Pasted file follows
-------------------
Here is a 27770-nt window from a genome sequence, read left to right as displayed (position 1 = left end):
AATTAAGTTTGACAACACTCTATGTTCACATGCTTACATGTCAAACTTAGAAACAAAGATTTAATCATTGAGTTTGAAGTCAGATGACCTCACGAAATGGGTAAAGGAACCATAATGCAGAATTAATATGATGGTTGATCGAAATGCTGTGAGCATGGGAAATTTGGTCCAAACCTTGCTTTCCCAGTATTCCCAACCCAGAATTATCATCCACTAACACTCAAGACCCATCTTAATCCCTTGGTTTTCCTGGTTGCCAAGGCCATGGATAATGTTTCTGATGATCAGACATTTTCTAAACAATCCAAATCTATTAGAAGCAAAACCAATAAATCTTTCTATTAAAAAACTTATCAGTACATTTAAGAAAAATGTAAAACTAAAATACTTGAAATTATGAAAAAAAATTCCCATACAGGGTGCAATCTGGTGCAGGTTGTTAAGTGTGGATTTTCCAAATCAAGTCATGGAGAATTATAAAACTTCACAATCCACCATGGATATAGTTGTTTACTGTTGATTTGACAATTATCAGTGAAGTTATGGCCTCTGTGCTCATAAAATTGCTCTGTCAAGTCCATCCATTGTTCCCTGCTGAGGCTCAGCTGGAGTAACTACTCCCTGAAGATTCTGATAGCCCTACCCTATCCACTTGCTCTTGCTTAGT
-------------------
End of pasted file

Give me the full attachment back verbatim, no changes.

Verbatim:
Here is a 27770-nt window from a genome sequence, read left to right as displayed (position 1 = left end):
AATTAAGTTTGACAACACTCTATGTTCACATGCTTACATGTCAAACTTAGAAACAAAGATTTAATCATTGAGTTTGAAGTCAGATGACCTCACGAAATGGGTAAAGGAACCATAATGCAGAATTAATATGATGGTTGATCGAAATGCTGTGAGCATGGGAAATTTGGTCCAAACCTTGCTTTCCCAGTATTCCCAACCCAGAATTATCATCCACTAACACTCAAGACCCATCTTAATCCCTTGGTTTTCCTGGTTGCCAAGGCCATGGATAATGTTTCTGATGATCAGACATTTTCTAAACAATCCAAATCTATTAGAAGCAAAACCAATAAATCTTTCTATTAAAAAACTTATCAGTACATTTAAGAAAAATGTAAAACTAAAATACTTGAAATTATGAAAAAAAATTCCCATACAGGGTGCAATCTGGTGCAGGTTGTTAAGTGTGGATTTTCCAAATCAAGTCATGGAGAATTATAAAACTTCACAATCCACCATGGATATAGTTGTTTACTGTTGATTTGACAATTATCAGTGAAGTTATGGCCTCTGTGCTCATAAAATTGCTCTGTCAAGTCCATCCATTGTTCCCTGCTGAGGCTCAGCTGGAGTAACTACTCCCTGAAGATTCTGATAGCCCTACCCTATCCACTTGCTCTTGCTTAGT